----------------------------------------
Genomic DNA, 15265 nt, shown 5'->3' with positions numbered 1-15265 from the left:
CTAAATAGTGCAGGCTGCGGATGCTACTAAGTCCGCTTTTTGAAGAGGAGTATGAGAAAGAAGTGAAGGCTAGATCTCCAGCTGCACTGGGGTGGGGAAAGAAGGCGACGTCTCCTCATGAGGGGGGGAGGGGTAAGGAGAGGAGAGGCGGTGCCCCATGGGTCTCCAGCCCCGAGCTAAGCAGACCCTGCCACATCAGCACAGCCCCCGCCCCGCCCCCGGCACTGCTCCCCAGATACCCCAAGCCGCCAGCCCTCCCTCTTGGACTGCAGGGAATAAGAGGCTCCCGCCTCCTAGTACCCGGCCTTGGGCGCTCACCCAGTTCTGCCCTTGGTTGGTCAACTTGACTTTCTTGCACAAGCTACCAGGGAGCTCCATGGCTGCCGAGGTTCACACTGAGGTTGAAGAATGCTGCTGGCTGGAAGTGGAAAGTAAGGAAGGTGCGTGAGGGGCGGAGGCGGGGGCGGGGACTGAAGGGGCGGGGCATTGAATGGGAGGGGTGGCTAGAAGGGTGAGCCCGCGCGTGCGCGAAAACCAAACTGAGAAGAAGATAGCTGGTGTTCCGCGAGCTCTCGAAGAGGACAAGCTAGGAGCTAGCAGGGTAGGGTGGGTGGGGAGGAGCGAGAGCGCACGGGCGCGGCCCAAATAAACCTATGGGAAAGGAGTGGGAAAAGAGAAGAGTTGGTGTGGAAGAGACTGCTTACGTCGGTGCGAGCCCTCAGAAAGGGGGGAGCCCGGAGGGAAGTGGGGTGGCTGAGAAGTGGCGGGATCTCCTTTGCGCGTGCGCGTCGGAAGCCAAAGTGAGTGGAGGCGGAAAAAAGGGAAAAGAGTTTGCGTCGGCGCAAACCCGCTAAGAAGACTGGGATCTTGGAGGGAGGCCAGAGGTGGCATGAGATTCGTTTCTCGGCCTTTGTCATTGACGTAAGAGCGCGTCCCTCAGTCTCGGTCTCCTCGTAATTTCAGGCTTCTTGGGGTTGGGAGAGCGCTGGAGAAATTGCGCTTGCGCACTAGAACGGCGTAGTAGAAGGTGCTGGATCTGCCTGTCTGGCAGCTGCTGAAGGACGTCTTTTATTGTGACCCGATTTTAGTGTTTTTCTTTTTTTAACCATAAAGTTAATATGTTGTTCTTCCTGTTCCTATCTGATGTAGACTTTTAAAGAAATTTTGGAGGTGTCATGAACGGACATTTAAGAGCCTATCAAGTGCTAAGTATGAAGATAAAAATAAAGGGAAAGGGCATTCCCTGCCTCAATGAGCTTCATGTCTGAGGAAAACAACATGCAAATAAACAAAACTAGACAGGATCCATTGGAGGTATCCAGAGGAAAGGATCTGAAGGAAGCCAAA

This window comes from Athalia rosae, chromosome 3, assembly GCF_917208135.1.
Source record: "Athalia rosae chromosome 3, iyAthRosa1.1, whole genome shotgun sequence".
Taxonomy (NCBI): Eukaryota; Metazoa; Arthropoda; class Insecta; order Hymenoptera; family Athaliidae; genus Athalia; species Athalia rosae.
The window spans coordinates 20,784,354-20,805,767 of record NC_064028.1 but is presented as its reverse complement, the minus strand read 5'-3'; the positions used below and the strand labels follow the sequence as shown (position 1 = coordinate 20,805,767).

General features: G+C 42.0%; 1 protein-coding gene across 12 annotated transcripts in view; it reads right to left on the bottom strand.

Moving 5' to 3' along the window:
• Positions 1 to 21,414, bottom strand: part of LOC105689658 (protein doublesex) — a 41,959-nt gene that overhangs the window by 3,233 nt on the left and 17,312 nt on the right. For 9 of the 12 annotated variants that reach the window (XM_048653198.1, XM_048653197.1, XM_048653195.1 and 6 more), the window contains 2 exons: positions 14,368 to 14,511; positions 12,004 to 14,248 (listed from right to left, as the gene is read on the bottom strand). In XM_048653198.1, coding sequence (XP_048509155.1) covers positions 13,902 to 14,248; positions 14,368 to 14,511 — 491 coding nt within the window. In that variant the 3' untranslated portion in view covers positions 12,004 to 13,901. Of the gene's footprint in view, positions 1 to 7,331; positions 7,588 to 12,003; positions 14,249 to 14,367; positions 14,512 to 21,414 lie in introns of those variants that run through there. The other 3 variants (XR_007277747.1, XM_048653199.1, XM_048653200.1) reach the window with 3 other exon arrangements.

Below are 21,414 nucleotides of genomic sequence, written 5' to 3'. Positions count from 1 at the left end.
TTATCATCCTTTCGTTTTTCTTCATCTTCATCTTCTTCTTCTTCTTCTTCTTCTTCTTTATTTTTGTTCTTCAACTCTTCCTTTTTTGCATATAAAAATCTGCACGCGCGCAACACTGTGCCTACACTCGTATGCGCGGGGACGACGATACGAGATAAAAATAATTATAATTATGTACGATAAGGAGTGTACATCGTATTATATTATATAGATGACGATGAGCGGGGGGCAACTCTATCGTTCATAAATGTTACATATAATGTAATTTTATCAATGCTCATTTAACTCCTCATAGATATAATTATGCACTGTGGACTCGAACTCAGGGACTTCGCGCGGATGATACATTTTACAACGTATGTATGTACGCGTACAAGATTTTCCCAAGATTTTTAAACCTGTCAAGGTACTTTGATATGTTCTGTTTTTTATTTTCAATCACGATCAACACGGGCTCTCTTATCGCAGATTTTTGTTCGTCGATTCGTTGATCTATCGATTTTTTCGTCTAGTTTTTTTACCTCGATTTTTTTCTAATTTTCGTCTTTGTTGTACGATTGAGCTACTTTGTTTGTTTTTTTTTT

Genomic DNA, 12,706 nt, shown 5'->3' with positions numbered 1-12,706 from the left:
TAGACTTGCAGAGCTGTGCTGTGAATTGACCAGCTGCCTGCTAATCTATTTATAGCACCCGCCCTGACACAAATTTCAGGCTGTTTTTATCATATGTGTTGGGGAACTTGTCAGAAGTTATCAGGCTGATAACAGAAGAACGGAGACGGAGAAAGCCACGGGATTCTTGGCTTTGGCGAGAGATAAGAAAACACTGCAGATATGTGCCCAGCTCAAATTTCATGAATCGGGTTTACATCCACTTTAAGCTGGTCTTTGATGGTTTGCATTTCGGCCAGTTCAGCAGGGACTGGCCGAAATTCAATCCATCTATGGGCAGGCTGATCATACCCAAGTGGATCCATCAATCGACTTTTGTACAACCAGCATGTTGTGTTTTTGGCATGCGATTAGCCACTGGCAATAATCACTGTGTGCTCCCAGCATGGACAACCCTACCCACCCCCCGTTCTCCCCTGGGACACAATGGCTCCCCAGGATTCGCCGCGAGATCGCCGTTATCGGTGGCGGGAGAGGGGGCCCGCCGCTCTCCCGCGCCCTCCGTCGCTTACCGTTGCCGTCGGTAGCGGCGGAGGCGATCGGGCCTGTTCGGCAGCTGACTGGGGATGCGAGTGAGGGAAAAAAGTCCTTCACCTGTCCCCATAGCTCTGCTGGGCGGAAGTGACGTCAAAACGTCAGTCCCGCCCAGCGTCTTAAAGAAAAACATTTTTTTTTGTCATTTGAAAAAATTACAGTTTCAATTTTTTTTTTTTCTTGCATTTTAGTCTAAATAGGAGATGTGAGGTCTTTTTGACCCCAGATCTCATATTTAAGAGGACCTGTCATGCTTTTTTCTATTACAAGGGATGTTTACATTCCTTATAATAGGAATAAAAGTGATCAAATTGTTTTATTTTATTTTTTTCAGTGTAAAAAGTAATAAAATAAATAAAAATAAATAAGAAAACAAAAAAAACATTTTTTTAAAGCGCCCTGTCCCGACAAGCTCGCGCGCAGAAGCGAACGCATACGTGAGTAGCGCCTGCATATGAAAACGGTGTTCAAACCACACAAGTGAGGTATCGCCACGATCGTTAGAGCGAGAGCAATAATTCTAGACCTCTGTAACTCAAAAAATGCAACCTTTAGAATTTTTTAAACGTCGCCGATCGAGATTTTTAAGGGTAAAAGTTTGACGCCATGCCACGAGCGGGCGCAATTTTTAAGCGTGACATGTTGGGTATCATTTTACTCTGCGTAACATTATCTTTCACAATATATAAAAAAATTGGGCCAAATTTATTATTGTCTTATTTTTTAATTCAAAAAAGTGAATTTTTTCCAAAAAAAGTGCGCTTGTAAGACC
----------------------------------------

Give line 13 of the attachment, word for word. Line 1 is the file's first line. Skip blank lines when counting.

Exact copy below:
TAGACTTGCAGAGCTGTGCTGTGAATTGACCAGCTGCCTGCTAATCTATTTATAGCACCCGCCCTGACACAAATTTCAGGCTGTTTTTATCATATGTGTTGGGGAACTTGTCAGAAGTTATCAGGCTGATAACAGAAGAACGGAGACGGAGAAAGCCACGGGATTCTTGGCTTTGGCGAGAGATAAGAAAACACTGCAGATATGTGCCCAGCTCAAATTTCATGAATCGGGTTTACATCCACTTTAAGCTGGTCTTTGATGGTTTGCATTTCGGCCAGTTCAGCAGGGACTGGCCGAAATTCAATCCATCTATGGGCAGGCTGATCATACCCAAGTGGATCCATCAATCGACTTTTGTACAACCAGCATGTTGTGTTTTTGGCATGCGATTAGCCACTGGCAATAATCACTGTGTGCTCCCAGCATGGACAACCCTACCCACCCCCCGTTCTCCCCTGGGACACAATGGCTCCCCAGGATTCGCCGCGAGATCGCCGTTATCGGTGGCGGGAGAGGGGGCCCGCCGCTCTCCCGCGCCCTCCGTCGCTTACCGTTGCCGTCGGTAGCGGCGGAGGCGATCGGGCCTGTTCGGCAGCTGACTGGGGATGCGAGTGAGGGAAAAAAGTCCTTCACCTGTCCCCATAGCTCTGCTGGGCGGAAGTGACGTCAAAACGTCAGTCCCGCCCAGCGTCTTAAAGAAAAACATTTTTTTTTGTCATTTGAAAAAATTACAGTTTCAATTTTTTTTTTTTCTTGCATTTTAGTCTAAATAGGAGATGTGAGGTCTTTTTGACCCCAGATCTCATATTTAAGAGGACCTGTCATGCTTTTTTCTATTACAAGGGATGTTTACATTCCTTATAATAGGAATAAAAGTGATCAAATTGTTTTATTTTATTTTTTTCAGTGTAAAAAGTAATAAAATAAATAAAAATAAATAAGAAAACAAAAAAAACATTTTTTTAAAGCGCCCTGTCCCGACAAGCTCGCGCGCAGAAGCGAACGCATACGTGAGTAGCGCCTGCATATGAAAACGGTGTTCAAACCACACAAGTGAGGTATCGCCACGATCGTTAGAGCGAGAGCAATAATTCTAGACCTCTGTAACTCAAAAAATGCAACCTTTAGAATTTTTTAAACGTCGCCGATCGAGATTTTTAAGGGTAAAAGTTTGACGCCATGCCACGAGCGGGCGCAATTTTTAAGCGTGACATGTTGGGTATCATTTTACTCTGCGTAACATTATCTTTCACAATATATAAAAAAATTGGGCCAAATTTATTATTGTCTTATTTTTTAATTCAAAAAAGTGAATTTTTTCCAAAAAAAGTGCGCTTGTAAGACC